20 Sep British sailor Jeffery Martin died after falling from ski-lift in Meribel, inquest hears | UK News
A world-renowned British sailor died after falling nearly 33ft (10m) from a moving ski-lift while on holiday with his family, an inquest has heard.
Jeffery Martin was in Meribel, France, in January 2019 when he suffered a medical emergency and fell out of the chair-lift.
The 65-year-old was treated by the resort’s medical staff until emergency services arrived but deteriorated and died a short while later.
He suffered a cardiac arrest or a stroke, according to a post-mortem.
Family friend and retried GP Helen Burns was with Mr Martin at the time.
“We were travelling up, and he started to make some very funny noises and the best I can describe it was snuffling sort of sound,” she told Cornwall Coroner’s Court.
“We had been talking and suddenly there was this strange noise and I turned to look at Jeff and at that point, he went rigid.
“His legs shot forward and sideways so that his skis came off the bar and he went rigid and threw himself back.”
She said his skis “skidded off the footrest” and he “slid diagonally under the bar”
“I got my hand to his shoulder and his ski suit just slipped straight out of my hand,” Dr Burns said.
“I started screaming at the people in the lift station in my very bad French that Jeff had fallen.
“They assured me that they already knew that, and the rescue team were already on their way down.”
The inquest heard French authorities found Mr Martin was sat across two seats of the six-person ski lift and had slipped under the safety rail.
Andrew Cox, senior coroner for Cornwall, said: “It stands to reason in my mind that if he had that metal strut between his legs, he would not have been able to slip under the metal bar unless the bar had been lifted.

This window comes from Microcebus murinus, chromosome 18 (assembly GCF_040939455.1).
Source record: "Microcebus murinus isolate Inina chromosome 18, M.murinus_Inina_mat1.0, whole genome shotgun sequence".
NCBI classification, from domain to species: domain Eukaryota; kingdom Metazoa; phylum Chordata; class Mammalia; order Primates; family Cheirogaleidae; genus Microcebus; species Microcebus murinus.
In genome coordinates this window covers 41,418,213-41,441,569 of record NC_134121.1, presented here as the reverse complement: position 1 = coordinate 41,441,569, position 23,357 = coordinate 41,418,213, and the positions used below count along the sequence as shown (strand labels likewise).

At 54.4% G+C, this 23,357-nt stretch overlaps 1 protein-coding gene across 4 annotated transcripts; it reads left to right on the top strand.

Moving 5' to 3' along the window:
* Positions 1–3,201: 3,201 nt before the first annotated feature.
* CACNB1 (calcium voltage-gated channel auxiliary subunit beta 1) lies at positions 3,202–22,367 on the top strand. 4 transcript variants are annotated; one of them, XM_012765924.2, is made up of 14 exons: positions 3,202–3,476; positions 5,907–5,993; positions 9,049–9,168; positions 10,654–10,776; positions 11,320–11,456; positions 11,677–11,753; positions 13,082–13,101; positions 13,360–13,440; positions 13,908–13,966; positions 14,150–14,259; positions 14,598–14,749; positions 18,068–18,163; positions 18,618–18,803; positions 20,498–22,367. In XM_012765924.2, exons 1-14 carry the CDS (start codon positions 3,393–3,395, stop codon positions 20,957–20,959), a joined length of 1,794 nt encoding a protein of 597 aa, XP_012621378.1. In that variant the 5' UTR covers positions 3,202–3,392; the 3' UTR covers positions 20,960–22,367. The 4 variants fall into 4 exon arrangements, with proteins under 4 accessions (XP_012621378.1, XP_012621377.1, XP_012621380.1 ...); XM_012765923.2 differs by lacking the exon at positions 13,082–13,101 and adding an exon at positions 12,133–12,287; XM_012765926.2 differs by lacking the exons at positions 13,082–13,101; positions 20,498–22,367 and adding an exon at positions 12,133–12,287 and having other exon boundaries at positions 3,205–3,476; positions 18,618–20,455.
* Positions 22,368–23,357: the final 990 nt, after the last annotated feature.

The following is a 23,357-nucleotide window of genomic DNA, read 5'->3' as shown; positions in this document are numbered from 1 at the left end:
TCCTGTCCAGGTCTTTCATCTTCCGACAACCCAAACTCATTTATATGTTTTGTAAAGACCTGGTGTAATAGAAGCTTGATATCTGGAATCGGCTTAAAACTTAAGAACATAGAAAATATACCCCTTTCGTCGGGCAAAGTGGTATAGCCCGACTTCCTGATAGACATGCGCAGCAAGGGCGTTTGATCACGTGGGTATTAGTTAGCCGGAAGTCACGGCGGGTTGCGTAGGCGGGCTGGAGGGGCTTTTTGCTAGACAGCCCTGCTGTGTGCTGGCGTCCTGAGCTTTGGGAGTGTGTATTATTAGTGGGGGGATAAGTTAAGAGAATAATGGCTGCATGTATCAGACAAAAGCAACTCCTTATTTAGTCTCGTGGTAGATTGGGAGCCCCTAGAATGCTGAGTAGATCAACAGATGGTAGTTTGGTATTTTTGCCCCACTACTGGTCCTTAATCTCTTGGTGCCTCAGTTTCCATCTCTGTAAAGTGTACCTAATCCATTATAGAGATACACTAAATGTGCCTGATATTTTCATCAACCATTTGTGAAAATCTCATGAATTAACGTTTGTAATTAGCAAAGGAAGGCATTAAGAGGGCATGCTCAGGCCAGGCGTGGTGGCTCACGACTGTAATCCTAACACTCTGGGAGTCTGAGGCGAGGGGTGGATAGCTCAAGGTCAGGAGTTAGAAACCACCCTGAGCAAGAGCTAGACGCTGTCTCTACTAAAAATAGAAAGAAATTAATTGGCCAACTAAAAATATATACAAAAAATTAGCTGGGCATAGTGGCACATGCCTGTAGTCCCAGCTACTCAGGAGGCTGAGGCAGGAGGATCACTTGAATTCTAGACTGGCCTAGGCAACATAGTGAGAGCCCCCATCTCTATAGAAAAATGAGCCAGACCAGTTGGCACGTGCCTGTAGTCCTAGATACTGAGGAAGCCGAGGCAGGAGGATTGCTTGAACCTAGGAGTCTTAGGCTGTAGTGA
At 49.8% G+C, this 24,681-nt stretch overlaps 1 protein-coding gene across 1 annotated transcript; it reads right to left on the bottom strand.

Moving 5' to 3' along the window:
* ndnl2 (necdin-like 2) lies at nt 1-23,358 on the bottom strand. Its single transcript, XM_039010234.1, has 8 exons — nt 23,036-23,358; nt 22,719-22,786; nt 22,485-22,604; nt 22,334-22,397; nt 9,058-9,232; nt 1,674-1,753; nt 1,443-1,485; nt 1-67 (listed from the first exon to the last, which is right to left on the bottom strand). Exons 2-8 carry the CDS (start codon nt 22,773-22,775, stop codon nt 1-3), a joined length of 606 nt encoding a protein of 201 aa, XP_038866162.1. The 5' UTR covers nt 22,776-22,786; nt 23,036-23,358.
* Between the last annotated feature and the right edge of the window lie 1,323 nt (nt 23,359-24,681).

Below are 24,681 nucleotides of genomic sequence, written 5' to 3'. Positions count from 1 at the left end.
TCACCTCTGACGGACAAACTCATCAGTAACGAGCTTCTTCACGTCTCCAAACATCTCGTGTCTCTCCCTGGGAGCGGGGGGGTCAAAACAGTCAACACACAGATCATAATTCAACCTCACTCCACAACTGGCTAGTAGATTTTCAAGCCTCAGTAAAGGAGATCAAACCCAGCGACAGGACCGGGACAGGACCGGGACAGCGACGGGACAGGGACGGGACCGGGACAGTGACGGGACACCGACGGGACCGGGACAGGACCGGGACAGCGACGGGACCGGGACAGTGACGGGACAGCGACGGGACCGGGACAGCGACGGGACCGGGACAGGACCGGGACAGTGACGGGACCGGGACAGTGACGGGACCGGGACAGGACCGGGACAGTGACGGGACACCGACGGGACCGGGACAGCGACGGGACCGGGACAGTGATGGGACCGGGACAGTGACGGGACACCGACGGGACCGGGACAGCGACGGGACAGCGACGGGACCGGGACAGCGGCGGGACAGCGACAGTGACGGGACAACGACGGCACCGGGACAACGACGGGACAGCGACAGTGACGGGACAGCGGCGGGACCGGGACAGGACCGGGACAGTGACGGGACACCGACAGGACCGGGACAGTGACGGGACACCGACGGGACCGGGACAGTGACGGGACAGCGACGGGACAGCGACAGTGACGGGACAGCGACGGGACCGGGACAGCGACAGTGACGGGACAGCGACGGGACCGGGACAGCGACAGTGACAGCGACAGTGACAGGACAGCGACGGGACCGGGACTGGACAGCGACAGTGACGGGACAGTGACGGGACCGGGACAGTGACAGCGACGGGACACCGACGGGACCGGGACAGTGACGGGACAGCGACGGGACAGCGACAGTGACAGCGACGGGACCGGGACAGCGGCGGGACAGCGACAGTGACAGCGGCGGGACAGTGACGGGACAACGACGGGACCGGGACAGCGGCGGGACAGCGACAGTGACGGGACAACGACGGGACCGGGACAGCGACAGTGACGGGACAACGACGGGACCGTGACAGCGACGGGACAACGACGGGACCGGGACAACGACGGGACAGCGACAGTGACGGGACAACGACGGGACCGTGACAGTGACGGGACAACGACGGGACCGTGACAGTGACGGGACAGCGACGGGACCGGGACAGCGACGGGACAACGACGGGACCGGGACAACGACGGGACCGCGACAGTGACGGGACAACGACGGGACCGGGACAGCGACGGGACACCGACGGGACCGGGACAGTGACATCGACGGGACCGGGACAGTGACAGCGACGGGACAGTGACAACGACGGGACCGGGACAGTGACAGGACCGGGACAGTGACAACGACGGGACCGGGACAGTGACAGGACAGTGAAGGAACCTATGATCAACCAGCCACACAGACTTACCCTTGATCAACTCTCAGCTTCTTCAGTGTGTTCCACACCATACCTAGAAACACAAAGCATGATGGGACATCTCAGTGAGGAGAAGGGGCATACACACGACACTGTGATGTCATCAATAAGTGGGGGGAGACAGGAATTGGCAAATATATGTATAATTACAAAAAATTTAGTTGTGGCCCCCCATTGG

“There is no suggestion of that, so the application of logic is that he must have been to the side of the metal strut.”
Mr Martin’s wife, Angela, said her husband was “so happy” during the holiday and had not been unwell.
However, he had a history of disease of the arteries and high blood pressure.
“The one thing I still have a problem with is that you can fall from a chair lift – whether conscious or unconscious – and that all responsibility is loaded on the person who gets on that ski lift,” she said.
“He didn’t choose to be ill, and he didn’t choose to fall. Privately or publicly-owned machines should be made, so that, conscious or unconscious, you are kept safe.”
Mr Martin was an accomplished sailor from Falmouth in Cornwall.
He was also an executive secretary of the International Laser Class Association for 40 years, the longest-serving world sailing international judge, and former chairman of the World Sailing Classes Committee.
The coroner concluded that Mr Martin had died from natural causes, either from a cardiac or neurological episode.
He said: “It seems to me that it was more likely or not that he was sat between two seats and having suffered that episode… no longer had control of his limbs and he went rigid, his skis slipped off the T-bar and he then has slipped under the bar and fallen 30ft to the ground beneath”.